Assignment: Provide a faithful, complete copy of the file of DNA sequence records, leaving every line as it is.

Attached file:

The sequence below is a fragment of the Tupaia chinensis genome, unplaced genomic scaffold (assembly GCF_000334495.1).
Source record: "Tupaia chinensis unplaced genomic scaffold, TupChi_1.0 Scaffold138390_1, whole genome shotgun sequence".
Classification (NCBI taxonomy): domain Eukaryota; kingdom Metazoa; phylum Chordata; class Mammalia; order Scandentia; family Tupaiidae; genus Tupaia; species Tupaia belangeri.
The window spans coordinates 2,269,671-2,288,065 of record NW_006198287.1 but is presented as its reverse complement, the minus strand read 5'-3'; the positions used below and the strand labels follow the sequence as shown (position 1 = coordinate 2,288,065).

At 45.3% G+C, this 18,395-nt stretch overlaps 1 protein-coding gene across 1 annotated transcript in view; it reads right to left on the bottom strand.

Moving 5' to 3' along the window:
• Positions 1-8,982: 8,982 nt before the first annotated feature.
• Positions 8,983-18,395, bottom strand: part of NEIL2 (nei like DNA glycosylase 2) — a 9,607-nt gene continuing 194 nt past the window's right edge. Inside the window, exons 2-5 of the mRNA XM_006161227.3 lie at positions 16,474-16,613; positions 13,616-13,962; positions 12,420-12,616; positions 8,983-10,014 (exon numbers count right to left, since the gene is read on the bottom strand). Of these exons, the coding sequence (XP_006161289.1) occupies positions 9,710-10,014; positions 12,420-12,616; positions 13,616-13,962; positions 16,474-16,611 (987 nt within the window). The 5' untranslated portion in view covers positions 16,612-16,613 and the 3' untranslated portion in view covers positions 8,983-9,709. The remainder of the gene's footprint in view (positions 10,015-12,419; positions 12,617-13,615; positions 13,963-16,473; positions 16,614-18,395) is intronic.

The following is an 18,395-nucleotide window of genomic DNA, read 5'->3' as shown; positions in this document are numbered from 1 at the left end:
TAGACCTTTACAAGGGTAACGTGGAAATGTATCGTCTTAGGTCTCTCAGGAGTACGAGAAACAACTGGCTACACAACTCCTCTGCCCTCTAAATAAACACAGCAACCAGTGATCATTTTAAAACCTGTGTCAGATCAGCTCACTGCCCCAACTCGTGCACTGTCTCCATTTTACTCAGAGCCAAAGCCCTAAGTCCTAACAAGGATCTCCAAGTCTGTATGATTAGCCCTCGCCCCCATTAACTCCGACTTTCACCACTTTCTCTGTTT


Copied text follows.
The sequence below is a fragment of the Tupaia chinensis genome, unplaced genomic scaffold (assembly GCF_000334495.1).
Source record: "Tupaia chinensis unplaced genomic scaffold, TupChi_1.0 Scaffold138390_1, whole genome shotgun sequence".
Classification (NCBI taxonomy): domain Eukaryota; kingdom Metazoa; phylum Chordata; class Mammalia; order Scandentia; family Tupaiidae; genus Tupaia; species Tupaia belangeri.
The window spans coordinates 2,269,671-2,288,065 of record NW_006198287.1 but is presented as its reverse complement, the minus strand read 5'-3'; the positions used below and the strand labels follow the sequence as shown (position 1 = coordinate 2,288,065).

At 45.3% G+C, this 18,395-nt stretch overlaps 1 protein-coding gene across 1 annotated transcript in view; it reads right to left on the bottom strand.

Moving 5' to 3' along the window:
• Positions 1-8,982: 8,982 nt before the first annotated feature.
• Positions 8,983-18,395, bottom strand: part of NEIL2 (nei like DNA glycosylase 2) — a 9,607-nt gene continuing 194 nt past the window's right edge. Inside the window, exons 2-5 of the mRNA XM_006161227.3 lie at positions 16,474-16,613; positions 13,616-13,962; positions 12,420-12,616; positions 8,983-10,014 (exon numbers count right to left, since the gene is read on the bottom strand). Of these exons, the coding sequence (XP_006161289.1) occupies positions 9,710-10,014; positions 12,420-12,616; positions 13,616-13,962; positions 16,474-16,611 (987 nt within the window). The 5' untranslated portion in view covers positions 16,612-16,613 and the 3' untranslated portion in view covers positions 8,983-9,709. The remainder of the gene's footprint in view (positions 10,015-12,419; positions 12,617-13,615; positions 13,963-16,473; positions 16,614-18,395) is intronic.

The following is an 18,395-nucleotide window of genomic DNA, read 5'->3' as shown; positions in this document are numbered from 1 at the left end:
TAGACCTTTACAAGGGTAACGTGGAAATGTATCGTCTTAGGTCTCTCAGGAGTACGAGAAACAACTGGCTACACAACTCCTCTGCCCTCTAAATAAACACAGCAACCAGTGATCATTTTAAAACCTGTGTCAGATCAGCTCACTGCCCCAACTCGTGCACTGTCTCCATTTTACTCAGAGCCAAAGCCCTAAGTCCTAACAAGGATCTCCAAGTCTGTATGATTAGCCCTCGCCCCCATTAACTCCGACTTTCACCACTTTCTCTGTTT